This book precipitated from my ``spectral modeling'' course which has been offered at the Center for Computer Research in Music and Acoustics (CCRMA) since 1984. The course originally evolved as a dissemination vehicle for spectral-oriented signal-processing research in computer music, aimed at beginning graduate students in computer music and engineering programs et al. Over the years it has become more of a tour of fundamentals in spectral audio signal processing, with occasional mention and citation of prior and ongoing related research. In principle, the only prerequisites are the first two books in the music signal processing series [264,263].
The focus of this book is on spectral modeling applied to audio signals. More completely, the principal tasks are spectral analysis, modeling, and resynthesis (and/or effects). We analyze sound in terms of spectral models primarily because this is what the human brain does. We may synthesize/modify sound in terms of spectral models for the same reason.
The primary tool for audio spectral modeling is the short-time Fourier transform (STFT). The applications we will consider lie in the fields of audio signal processing and musical sound synthesis and effects.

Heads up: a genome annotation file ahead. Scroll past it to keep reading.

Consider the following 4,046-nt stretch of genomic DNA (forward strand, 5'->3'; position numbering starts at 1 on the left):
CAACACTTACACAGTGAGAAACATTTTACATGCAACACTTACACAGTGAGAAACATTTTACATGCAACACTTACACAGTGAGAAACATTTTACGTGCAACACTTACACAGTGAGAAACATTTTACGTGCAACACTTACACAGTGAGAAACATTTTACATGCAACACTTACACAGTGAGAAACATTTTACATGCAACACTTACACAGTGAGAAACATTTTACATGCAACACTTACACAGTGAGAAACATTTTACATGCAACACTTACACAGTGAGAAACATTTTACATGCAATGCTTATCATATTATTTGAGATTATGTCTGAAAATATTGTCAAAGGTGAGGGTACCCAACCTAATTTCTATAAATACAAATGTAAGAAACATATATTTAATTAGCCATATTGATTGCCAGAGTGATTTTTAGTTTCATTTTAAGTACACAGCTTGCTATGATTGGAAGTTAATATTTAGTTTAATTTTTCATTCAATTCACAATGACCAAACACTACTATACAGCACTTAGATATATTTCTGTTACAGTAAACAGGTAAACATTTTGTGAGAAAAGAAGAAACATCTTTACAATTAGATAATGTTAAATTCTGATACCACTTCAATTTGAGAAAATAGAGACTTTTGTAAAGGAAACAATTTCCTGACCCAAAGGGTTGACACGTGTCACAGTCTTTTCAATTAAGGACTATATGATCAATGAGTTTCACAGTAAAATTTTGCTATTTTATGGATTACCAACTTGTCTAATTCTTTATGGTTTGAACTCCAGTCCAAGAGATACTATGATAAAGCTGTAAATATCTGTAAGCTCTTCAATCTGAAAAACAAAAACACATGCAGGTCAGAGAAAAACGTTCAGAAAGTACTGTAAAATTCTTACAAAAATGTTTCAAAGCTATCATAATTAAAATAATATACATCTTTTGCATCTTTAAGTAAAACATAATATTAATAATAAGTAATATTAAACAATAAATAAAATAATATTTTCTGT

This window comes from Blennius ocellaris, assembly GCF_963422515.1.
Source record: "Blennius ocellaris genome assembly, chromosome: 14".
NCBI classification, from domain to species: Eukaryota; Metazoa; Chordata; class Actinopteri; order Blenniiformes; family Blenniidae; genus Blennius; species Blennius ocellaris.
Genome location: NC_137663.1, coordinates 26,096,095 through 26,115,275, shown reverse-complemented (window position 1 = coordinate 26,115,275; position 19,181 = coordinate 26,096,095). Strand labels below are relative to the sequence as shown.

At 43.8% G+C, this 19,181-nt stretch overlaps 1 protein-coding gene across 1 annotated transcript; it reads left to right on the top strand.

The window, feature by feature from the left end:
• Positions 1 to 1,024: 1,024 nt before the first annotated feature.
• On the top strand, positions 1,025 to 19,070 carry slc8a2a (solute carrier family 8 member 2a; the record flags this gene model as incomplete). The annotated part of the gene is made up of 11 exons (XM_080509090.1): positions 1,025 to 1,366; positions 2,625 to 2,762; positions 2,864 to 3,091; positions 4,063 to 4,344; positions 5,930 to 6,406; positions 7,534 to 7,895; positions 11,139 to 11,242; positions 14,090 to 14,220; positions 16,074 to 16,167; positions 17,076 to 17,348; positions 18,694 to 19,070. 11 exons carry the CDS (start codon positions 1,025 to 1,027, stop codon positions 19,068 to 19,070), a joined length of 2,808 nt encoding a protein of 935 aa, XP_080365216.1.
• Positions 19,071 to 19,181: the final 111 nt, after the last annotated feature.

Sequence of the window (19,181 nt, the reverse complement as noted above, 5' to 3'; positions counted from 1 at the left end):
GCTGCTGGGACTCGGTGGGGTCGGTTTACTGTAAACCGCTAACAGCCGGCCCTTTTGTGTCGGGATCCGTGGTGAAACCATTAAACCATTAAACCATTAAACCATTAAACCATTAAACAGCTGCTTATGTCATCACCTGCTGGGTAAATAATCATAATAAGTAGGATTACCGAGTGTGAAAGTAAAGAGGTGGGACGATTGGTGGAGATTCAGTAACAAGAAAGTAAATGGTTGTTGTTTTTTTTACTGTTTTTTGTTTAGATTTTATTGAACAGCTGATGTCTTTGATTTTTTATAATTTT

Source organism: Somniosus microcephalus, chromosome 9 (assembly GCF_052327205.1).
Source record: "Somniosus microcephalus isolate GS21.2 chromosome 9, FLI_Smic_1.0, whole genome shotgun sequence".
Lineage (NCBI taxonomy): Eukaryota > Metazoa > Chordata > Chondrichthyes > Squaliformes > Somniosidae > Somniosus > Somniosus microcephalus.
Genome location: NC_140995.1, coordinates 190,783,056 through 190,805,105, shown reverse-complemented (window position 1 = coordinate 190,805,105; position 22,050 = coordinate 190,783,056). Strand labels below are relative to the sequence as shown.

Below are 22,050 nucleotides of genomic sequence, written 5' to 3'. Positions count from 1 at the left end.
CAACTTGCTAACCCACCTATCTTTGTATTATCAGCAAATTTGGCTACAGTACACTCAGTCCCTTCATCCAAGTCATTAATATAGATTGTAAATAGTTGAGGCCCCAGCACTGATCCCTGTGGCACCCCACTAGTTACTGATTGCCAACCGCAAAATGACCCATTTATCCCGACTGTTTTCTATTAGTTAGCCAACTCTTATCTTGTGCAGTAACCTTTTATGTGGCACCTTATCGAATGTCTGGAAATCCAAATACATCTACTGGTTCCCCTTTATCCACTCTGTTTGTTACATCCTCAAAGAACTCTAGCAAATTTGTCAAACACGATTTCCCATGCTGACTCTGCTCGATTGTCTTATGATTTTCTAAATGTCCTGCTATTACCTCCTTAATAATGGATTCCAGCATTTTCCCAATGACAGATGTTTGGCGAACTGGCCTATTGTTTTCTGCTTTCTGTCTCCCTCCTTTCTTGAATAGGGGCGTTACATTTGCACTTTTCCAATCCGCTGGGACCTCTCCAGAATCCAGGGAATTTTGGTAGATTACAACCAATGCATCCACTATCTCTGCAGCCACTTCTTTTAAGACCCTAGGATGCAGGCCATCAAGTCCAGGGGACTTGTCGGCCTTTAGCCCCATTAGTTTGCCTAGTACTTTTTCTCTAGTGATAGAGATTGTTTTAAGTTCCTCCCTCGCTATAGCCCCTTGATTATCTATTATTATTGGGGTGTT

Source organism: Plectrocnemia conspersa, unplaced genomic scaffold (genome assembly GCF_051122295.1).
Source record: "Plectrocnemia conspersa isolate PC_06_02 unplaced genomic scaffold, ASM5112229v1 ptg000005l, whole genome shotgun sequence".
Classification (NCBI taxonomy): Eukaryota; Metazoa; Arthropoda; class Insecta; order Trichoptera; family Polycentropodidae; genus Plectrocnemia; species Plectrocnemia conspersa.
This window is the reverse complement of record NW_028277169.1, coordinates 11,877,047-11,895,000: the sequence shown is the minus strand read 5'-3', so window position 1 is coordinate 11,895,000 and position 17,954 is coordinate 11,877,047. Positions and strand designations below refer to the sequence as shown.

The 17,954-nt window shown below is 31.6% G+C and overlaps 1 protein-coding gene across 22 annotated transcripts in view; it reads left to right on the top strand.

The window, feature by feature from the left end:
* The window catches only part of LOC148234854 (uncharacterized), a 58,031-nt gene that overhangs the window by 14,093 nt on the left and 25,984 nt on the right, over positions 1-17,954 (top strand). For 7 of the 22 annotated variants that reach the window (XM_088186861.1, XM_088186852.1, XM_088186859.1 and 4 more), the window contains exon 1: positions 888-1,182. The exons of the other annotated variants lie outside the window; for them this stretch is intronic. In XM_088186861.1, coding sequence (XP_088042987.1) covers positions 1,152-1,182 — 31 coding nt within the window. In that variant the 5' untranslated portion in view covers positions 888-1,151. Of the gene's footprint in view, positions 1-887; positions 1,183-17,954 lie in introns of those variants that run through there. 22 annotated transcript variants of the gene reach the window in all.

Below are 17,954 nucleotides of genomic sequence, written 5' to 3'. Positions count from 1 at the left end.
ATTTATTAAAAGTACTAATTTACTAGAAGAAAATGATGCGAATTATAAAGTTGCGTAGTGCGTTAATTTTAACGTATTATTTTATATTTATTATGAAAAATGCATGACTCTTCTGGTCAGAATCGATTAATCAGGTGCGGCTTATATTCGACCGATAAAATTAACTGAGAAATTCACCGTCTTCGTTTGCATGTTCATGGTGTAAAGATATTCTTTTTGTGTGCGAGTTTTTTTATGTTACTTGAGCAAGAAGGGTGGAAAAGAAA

The reader should already be familiar with the Fourier transform and elementary digital signal processing. One source of this background material is . Some familiarity with digital filtering and associated linear systems theory, e.g., on the level of , is also assumed.
There is a notable absence in this book of emphasis on audio coding of spectral representations. While audio coding is closely related, there are other books which cover this topic in detail (e.g., [273,16,159]). On the other hand, comparatively few works address applications of spectral modeling in areas other than audio compression. This book attempts to help fill that gap.